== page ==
When stretching and foam rolling out your calves, hamstrings, and hip flexor muscles, make sure that you stretch slowly, pacing your movements, gently pulling the muscle until you feel tightness, holding it for a few seconds, and then slowly releasing it back to its original position. Otherwise, you can actually make your muscles tighter. Foam rolling is a method that uses your own bodyweight to perform a self-massage.
Some hip flexor exercises can include Straight Leg Raises, Floor Sliding Mountain Climbers exercise, and the Jump Lunge. For calf and hamstring exercises, running, walking, cycling, and hiking are a few activities that engage the calf muscles and the hamstring muscles located on the back of the thigh.
Straight Leg Raises
- Lie on the floor with your legs straight and arms by your sides.
- Bend your right knee at a 90-degree angle with your right foot on the floor.
- Lift the left leg to about a 45-degree angle, keeping the leg straight.
- Hold for three to five seconds.
- Repeat 10 times before switching legs.
Floor Sliding Mountain Climbers
- Put a pair of furniture sliders on the floor.
- Get in a push-up position and put your feet on the discs. Keep your hands shoulder-width apart, arms straight and beneath your shoulders, with your back flat and body in a straight line from shoulders to ankles.
- Slide your right knee towards your chest. Go as close to your chest as you can while keeping the rest of your body in a straight line.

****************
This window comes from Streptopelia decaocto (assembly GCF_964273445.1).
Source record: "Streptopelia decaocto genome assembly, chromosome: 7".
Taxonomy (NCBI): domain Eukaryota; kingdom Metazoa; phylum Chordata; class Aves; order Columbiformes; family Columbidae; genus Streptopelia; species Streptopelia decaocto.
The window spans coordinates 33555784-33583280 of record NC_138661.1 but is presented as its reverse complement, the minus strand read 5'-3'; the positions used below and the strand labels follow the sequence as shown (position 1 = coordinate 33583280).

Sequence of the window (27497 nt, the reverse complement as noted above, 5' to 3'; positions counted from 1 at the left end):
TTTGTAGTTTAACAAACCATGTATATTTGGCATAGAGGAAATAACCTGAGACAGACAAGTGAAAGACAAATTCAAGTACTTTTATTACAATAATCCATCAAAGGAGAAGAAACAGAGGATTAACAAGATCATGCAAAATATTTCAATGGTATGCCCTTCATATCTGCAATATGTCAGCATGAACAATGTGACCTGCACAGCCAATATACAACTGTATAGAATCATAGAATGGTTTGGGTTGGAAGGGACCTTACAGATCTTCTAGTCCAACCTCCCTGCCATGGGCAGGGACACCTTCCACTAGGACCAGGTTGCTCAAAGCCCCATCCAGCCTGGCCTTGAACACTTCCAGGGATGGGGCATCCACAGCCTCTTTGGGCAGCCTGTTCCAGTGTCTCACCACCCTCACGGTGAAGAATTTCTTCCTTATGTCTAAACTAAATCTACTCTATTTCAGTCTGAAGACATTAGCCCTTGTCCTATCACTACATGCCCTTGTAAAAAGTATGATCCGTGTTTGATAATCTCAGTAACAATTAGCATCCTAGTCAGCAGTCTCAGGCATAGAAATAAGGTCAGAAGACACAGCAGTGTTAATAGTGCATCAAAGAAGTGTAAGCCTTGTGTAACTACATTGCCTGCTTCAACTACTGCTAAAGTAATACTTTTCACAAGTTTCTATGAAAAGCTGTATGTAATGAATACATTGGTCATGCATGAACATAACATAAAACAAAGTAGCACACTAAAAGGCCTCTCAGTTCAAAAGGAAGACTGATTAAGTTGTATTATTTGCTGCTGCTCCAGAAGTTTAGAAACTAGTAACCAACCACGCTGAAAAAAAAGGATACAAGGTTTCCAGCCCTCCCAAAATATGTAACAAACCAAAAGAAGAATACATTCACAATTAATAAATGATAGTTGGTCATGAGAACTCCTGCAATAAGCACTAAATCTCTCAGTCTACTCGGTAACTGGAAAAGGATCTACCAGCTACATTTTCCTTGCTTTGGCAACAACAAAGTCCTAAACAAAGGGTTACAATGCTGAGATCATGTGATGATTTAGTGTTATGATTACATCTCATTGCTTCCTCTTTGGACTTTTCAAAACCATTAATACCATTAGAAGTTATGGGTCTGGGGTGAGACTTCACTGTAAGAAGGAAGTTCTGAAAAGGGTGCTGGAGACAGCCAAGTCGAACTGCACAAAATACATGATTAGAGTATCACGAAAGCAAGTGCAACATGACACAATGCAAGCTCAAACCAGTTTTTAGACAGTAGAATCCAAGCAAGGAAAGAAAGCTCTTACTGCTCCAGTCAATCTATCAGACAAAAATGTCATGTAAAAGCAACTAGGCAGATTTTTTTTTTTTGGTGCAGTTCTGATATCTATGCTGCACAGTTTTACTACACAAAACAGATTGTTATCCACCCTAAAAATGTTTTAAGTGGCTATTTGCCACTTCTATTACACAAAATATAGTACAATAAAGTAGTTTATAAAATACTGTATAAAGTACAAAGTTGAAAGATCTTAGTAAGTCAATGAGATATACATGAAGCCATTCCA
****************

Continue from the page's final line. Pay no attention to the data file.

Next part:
- Switch legs and alternate right and left legs for 30 seconds.
- Stand with feet shoulder-width apart with your arms at your sides.
- To get into a lunge position, take a big step forward with your right leg then shift your weight forward, so your heel touches the floor first and the forward leg is parallel to the floor.
- Jump up with both feet, legs extended and then land back in the lunge position. You can lift your arms while you jump.
- Repeat the lunge jump movement for 30 seconds or 10 jumps on each side.
Steps to avoid the pain caused by flat feet
Certain steps can be taken to avoid some of the problems associated with flat feet. For instance, avoid totally flat shoes such as thongs. Make sure the shoes you wear have an arch, one that supports the natural shape of your arch, not too flat, not too high. Arch inserts can be purchased over-the-counter, such as those offered by Dr. Scholl’s or PowerStep; or you can have them custom-made for your feet with a prescription from your doctor.
Orthotic devices can reduce stress and absorb impact on your flat feet and may help to improve function and alignment of your feet while providing support. Stability shoes, such as motion control shoes, can also help to support your arches and provide extra cushioning. Orthotics and stability shoes can help correct overpronation, which is the way your foot moves when you walk, causing the outer edge of the heel to hit the ground first with the foot then rolling inward onto the arch, overly flattening the foot.
Always wear shoes designed for the activity in which you plan to participate, such as “running shoes”, or “tennis shoes”. Cross-trainer shoes support your feet for both sports with lateral movement and normal running and walking. A night here and there in unsupportive shoes won’t cause permanent harm; but try to limit the time you spend in them.
If any of the following conditions apply to you, medical advice should be sought:
- The fallen arches, or flat feet, have developed suddenly or recently
- You have unexplained pain in the feet, ankles and lower limbs
- Symptoms have not improved with supportive, well-fitted shoes
- One or both feet are becoming worse
- The feet feel rigid or stiff, or heavy and unwieldy